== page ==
Explained | Why kids need separate trials for COVID-19 vaccine, how are trials conducted, and enrollment challenges

Source: Reuters

Source: Reuters

US biotech company Moderna on March 16 announced that it has started testing COVID-19 vaccine on children as young as six months old and up to 11 years.

In the phase 2/3 trial, Moderna will be testing the mRNA vaccine on healthy children in the US and Canada.

Moderna estimates that 6,750 participants will ultimately be enrolled for the trial, according to its trial recruitment website.

It isn’t Moderna alone. Pfizer expects to begin a clinical trial on children aged 5-11 years, and AstraZeneca-Oxford University on children aged 6-17 years.

In fact, Pfizer’s COVID-19 vaccine became the one to be given to some older children with underlying conditions in Israel. Some 600 children, aged between 12 and 16, have been given the vaccine, and early results reported in The Guardian have indicated no serious side effects.

In India, Bharat Biotech has approached the Drug Controller General of India (DCGI) seeking permission to test its COVID-19 vaccine, Covaxin, on children aged between 5 and 18 years.

The expert panel of the Central Drugs Standard Control Organisation (CDSCO) has asked the company to produce efficacy data on adults before seeking permission to test Covaxin on children. With interim trials showing about 81 percent efficacy, Bharat Biotech is hoping to get permission to go ahead with the trial.

Here is an explainer on the need for separate COVID-19 vaccine clinical trials for kids, how they are conducted and how difficult it is to enrol children.

Do children need a COVID-19 vaccine?

Children tend to have mild COVID-19, compared to adults. Most COVID-19 cases among children are asymptomatic. Their hospitalisation rate is also very low. There isn’t a clear answer as to why children are not so severely affected as adults. But experts say that children’s immune systems interact with the virus differently than adults’.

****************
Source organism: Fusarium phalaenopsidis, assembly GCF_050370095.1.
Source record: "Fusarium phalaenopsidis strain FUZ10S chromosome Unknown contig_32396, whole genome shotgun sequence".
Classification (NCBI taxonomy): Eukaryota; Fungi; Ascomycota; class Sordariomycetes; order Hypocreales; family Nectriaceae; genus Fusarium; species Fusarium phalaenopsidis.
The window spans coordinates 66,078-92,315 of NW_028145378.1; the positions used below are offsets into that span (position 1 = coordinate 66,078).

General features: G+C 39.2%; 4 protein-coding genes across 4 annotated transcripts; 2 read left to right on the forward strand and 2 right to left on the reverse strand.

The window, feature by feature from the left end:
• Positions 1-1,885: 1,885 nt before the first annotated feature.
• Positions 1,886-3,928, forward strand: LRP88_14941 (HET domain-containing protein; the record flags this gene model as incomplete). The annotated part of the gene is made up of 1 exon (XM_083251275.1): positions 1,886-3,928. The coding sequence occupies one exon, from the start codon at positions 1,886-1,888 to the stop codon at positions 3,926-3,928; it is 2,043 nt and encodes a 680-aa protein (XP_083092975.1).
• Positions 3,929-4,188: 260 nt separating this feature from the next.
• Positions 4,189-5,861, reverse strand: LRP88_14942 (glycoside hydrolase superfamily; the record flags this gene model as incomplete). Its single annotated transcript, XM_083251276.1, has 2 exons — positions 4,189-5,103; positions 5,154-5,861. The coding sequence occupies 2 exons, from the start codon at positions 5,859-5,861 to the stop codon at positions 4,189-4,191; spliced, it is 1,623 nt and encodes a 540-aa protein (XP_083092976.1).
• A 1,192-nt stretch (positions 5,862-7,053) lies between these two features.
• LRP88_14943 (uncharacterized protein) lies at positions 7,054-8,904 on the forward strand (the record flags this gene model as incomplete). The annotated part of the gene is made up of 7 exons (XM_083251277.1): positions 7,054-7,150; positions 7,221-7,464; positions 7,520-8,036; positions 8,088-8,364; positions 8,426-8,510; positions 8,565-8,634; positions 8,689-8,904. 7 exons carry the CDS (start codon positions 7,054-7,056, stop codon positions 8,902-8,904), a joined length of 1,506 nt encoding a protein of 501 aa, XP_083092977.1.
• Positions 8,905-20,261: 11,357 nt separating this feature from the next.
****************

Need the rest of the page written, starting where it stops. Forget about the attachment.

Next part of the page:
Children play an important role in transmitting the virus. Experts say vaccinating children can help suppress overall transmission, generate herd immunity, stop evolution of new variants, and enable them to get back to school more confidently.

Why do children need separate trials?

Their bodies work in very different ways and often undergo many changes as they grow towards adolescence and adulthood. Children, depending on their age and body size, also require different dosages and formulations.

How are children tested?Before a vaccine or a drug is tested on children, they are first tested for safety and effectiveness in adults. Then that particular vaccine or drug will be adapted for children, through a process called dose escalation and de-escalation. Moderna’s study will have two parts.

In the first part, children aged 2 years to less than 12 may receive two doses of 50 or 100 micrograms each. Those under 2 years may receive two shots of 25, 50 or 100 micrograms. The first children inoculated will receive the lowest doses and will be monitored for reactions before later participants are given higher doses. Following that, they will do bigger Phase III studies with more children to determine longer-term effectiveness and safety.

How difficult is it to enrol children?

Children, especially the younger ones, are harder to enrol due to safety and ethical concerns. Given that children have young and maturing immune systems, there is always the risks of them reacting differently, eliciting a surprise side effect. To be sure, vaccine developers do conduct animal trials, especially on infants and baby rhesus macaques, to understand safety implications.

A senior virologist, who was part of the Rotavirus vaccine clinical trial in India, told Moneycontrol on condition of anonymity that testing of vaccines among children generally takes a lot of effort to convince parents and get their consent.

“Why would parents want their children to be part of clinical trials? It’s a sensitive matter. It takes time and patience to win the confidence of parents.  That’s the reason pediatric trials take a long time,” the virologist said.